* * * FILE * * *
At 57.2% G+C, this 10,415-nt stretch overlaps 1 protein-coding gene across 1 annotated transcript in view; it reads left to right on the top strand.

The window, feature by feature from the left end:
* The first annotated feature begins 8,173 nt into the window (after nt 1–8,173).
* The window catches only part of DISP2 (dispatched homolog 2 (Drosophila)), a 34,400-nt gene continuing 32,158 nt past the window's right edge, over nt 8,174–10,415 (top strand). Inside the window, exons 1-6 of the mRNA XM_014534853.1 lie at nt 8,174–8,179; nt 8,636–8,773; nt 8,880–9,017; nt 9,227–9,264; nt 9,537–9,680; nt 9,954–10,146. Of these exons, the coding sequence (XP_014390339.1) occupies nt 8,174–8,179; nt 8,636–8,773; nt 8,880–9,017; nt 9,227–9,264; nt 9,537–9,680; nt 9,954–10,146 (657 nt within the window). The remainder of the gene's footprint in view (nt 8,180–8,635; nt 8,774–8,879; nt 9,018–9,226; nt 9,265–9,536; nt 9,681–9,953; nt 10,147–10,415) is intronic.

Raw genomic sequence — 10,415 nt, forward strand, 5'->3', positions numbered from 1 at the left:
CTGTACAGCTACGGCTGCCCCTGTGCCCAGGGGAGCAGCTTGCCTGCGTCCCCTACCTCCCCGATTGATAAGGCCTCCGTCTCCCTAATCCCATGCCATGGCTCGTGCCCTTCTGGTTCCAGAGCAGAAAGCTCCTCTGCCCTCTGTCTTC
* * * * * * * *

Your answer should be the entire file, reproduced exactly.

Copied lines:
At 57.2% G+C, this 10,415-nt stretch overlaps 1 protein-coding gene across 1 annotated transcript in view; it reads left to right on the top strand.

The window, feature by feature from the left end:
* The first annotated feature begins 8,173 nt into the window (after nt 1–8,173).
* The window catches only part of DISP2 (dispatched homolog 2 (Drosophila)), a 34,400-nt gene continuing 32,158 nt past the window's right edge, over nt 8,174–10,415 (top strand). Inside the window, exons 1-6 of the mRNA XM_014534853.1 lie at nt 8,174–8,179; nt 8,636–8,773; nt 8,880–9,017; nt 9,227–9,264; nt 9,537–9,680; nt 9,954–10,146. Of these exons, the coding sequence (XP_014390339.1) occupies nt 8,174–8,179; nt 8,636–8,773; nt 8,880–9,017; nt 9,227–9,264; nt 9,537–9,680; nt 9,954–10,146 (657 nt within the window). The remainder of the gene's footprint in view (nt 8,180–8,635; nt 8,774–8,879; nt 9,018–9,226; nt 9,265–9,536; nt 9,681–9,953; nt 10,147–10,415) is intronic.

Raw genomic sequence — 10,415 nt, forward strand, 5'->3', positions numbered from 1 at the left:
CTGTACAGCTACGGCTGCCCCTGTGCCCAGGGGAGCAGCTTGCCTGCGTCCCCTACCTCCCCGATTGATAAGGCCTCCGTCTCCCTAATCCCATGCCATGGCTCGTGCCCTTCTGGTTCCAGAGCAGAAAGCTCCTCTGCCCTCTGTCTTC